Anishinabek Nation calls on the Thunder Bay Police Service to fully implement the report: Broken Trust

ANISHINABEK NATION HEAD OFFICE (January 16, 2024) – The Anishinabek Nation condemns the Thunder Bay Police Service (TBPS) in their handling of a case that resulted in the death of a First Nation woman.

On December 30, 2023, a 9-1-1 call was placed from an address in Thunder Bay to respond to a domestic situation. The TBPS ultimately did not respond to the initial call and did not go to the address until it was reported that someone had died. Subsequently, 21-year-old Jenna Ostberg from Bearskin Lake First Nation was pronounced deceased. The Special Investigations Unit is now investigating the handling of the case by the TBPS.

“We send our deepest condolences to the family and all those who knew Jenna,” states Anishinabek Nation Grand Council Chief Reg Niganobe. “As we await the findings from the Special Investigations Unit, we feel the collective grief that reverberates across our territories. We are deeply saddened and disappointed in the negligent behaviour displayed by the Thunder Bay Police Service.”

The TBPS has a history of negligence towards the Indigenous population in the northern city. Systemic racism within the police force has been highlighted multiple times, including most recently in the 2018 report Broken Trust: Indigenous People and the Thunder Bay Police Service, conducted by the Office of the Independent Police Review Director.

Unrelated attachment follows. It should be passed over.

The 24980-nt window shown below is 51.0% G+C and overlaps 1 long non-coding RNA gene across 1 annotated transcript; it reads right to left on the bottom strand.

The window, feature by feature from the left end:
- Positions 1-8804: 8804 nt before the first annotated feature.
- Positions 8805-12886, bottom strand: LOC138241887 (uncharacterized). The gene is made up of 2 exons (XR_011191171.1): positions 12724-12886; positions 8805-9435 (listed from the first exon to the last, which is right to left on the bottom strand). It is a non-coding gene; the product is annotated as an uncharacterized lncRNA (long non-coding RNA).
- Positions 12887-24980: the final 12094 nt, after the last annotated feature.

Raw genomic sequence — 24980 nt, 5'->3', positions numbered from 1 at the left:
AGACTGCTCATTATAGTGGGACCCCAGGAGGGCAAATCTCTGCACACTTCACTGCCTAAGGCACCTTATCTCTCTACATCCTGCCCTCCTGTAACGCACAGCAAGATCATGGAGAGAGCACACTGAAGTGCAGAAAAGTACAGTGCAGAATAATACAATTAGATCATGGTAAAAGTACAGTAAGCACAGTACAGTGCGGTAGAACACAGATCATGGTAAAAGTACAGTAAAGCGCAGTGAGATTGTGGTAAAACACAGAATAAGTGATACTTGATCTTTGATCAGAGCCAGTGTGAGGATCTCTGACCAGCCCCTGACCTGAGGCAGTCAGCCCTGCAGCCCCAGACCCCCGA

Despite the TBPS committing to achieving the recommendations of the report, Indigenous peoples continue to be gravely impacted by both the actions and inactions of the police service. Following this latest tragic event, the TBPS released a statement pleading with the Special Investigations Unit to ensure transparency, “to safeguard trust between police members and the community members we serve.”

“We are disheartened at this response from the TBPS as its statement detracts from the accountability of how it handled this case. If the TBPS is concerned about safeguarding trust with the community, it would put more effort into fully implementing recommendations from reports such as the Reclaiming Power and Place: The Final Report of the National Inquiry into Missing and Murdered Indigenous Women and Girls,” states Anishinabek Nation Northern Superior Deputy Grand Council Chief Mel Hardy.

The Special Investigations Unit has since released a statement with limited information on its preliminary findings. We are requesting that the Special Investigations Unit maintain confidentiality of the investigation until it is fully complete. Last week, the family of Ms. Ostberg had expressed their wishes to maintain privacy as they grieve and await the results.